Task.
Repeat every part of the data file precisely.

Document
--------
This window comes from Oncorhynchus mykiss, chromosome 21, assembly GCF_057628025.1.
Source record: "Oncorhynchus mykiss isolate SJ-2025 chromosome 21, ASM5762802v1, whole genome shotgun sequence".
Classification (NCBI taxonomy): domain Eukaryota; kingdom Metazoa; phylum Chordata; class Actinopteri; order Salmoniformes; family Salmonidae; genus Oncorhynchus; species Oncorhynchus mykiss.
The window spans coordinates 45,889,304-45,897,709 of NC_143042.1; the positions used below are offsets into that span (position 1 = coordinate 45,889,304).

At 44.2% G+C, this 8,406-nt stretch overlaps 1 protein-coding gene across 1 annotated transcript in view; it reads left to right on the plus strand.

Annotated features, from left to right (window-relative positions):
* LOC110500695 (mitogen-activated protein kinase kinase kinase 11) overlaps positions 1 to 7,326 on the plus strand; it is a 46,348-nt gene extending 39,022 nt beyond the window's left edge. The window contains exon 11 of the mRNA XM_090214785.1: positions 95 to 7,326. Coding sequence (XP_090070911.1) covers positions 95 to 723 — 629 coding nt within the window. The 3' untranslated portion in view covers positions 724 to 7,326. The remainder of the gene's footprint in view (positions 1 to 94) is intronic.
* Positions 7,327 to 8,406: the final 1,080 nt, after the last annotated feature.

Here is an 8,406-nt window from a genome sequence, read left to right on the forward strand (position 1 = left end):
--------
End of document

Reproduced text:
This window comes from Oncorhynchus mykiss, chromosome 21, assembly GCF_057628025.1.
Source record: "Oncorhynchus mykiss isolate SJ-2025 chromosome 21, ASM5762802v1, whole genome shotgun sequence".
Classification (NCBI taxonomy): domain Eukaryota; kingdom Metazoa; phylum Chordata; class Actinopteri; order Salmoniformes; family Salmonidae; genus Oncorhynchus; species Oncorhynchus mykiss.
The window spans coordinates 45,889,304-45,897,709 of NC_143042.1; the positions used below are offsets into that span (position 1 = coordinate 45,889,304).

At 44.2% G+C, this 8,406-nt stretch overlaps 1 protein-coding gene across 1 annotated transcript in view; it reads left to right on the plus strand.

Annotated features, from left to right (window-relative positions):
* LOC110500695 (mitogen-activated protein kinase kinase kinase 11) overlaps positions 1 to 7,326 on the plus strand; it is a 46,348-nt gene extending 39,022 nt beyond the window's left edge. The window contains exon 11 of the mRNA XM_090214785.1: positions 95 to 7,326. Coding sequence (XP_090070911.1) covers positions 95 to 723 — 629 coding nt within the window. The 3' untranslated portion in view covers positions 724 to 7,326. The remainder of the gene's footprint in view (positions 1 to 94) is intronic.
* Positions 7,327 to 8,406: the final 1,080 nt, after the last annotated feature.

Here is an 8,406-nt window from a genome sequence, read left to right on the forward strand (position 1 = left end):